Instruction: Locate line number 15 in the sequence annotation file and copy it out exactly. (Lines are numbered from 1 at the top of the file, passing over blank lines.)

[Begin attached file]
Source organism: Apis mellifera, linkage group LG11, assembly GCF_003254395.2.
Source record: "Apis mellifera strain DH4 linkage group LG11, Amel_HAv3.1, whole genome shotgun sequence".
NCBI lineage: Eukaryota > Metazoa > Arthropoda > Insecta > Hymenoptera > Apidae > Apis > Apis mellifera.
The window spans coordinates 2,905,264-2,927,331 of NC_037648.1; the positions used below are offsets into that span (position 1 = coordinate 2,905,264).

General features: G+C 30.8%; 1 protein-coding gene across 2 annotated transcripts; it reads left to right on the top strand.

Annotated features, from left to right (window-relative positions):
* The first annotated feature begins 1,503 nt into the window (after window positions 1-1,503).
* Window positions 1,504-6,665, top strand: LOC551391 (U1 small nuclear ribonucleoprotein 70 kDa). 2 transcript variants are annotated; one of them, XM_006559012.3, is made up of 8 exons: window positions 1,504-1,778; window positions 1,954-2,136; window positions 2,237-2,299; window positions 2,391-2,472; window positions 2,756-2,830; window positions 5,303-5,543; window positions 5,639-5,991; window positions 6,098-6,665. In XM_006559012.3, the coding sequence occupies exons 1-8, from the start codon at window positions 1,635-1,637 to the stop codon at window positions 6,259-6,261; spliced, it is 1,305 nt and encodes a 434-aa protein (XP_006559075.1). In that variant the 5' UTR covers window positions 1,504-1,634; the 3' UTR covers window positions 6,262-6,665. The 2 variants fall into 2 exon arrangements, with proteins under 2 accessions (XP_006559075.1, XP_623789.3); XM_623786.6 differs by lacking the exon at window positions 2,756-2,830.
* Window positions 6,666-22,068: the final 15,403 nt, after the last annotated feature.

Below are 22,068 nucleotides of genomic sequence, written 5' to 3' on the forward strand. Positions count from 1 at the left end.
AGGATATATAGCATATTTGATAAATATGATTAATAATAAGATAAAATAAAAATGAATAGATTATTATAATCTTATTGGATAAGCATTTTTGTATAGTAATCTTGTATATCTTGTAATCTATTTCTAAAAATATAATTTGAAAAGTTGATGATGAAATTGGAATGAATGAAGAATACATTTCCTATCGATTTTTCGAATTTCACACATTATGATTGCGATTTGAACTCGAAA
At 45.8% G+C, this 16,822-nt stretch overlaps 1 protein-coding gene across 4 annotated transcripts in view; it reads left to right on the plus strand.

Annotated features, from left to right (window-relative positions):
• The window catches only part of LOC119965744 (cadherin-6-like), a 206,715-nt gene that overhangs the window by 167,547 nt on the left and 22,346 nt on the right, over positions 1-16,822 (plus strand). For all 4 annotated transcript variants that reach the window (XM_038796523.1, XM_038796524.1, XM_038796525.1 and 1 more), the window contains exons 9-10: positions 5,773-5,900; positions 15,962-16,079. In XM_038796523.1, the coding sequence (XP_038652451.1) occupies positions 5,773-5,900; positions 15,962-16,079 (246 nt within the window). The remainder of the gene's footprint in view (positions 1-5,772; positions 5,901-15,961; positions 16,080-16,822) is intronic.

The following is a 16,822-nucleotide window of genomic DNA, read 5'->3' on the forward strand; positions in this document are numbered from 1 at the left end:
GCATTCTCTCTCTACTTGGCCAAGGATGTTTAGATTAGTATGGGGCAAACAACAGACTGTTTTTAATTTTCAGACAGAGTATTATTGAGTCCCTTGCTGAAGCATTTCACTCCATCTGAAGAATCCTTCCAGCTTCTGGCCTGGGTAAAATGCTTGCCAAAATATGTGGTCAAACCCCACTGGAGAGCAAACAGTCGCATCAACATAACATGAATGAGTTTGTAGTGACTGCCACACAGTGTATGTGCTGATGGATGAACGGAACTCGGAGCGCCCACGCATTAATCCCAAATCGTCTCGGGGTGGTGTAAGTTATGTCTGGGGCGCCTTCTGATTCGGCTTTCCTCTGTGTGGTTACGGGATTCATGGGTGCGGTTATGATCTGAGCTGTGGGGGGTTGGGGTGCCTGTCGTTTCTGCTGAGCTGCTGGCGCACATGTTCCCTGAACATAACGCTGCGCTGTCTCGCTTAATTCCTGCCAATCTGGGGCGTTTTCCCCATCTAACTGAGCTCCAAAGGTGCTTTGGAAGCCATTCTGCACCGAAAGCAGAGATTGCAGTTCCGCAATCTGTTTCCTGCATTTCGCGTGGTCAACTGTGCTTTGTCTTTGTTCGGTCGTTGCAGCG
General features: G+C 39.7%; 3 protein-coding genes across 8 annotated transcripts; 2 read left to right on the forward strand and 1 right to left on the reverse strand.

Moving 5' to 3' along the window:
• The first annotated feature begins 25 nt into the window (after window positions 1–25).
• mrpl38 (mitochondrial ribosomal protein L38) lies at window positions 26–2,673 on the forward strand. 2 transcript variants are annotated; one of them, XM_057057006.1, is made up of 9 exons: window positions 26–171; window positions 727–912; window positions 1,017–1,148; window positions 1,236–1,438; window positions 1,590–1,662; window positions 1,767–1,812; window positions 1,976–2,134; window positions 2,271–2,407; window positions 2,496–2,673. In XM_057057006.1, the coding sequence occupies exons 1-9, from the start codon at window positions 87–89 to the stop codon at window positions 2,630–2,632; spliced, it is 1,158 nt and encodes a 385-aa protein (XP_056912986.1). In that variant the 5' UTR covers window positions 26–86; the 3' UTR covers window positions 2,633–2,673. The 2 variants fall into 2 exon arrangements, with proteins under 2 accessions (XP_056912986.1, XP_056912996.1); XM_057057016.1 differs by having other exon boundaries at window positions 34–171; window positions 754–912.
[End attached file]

The following is a 16,822-nucleotide window of genomic DNA, read 5'->3' on the forward strand; positions in this document are numbered from 1 at the left end: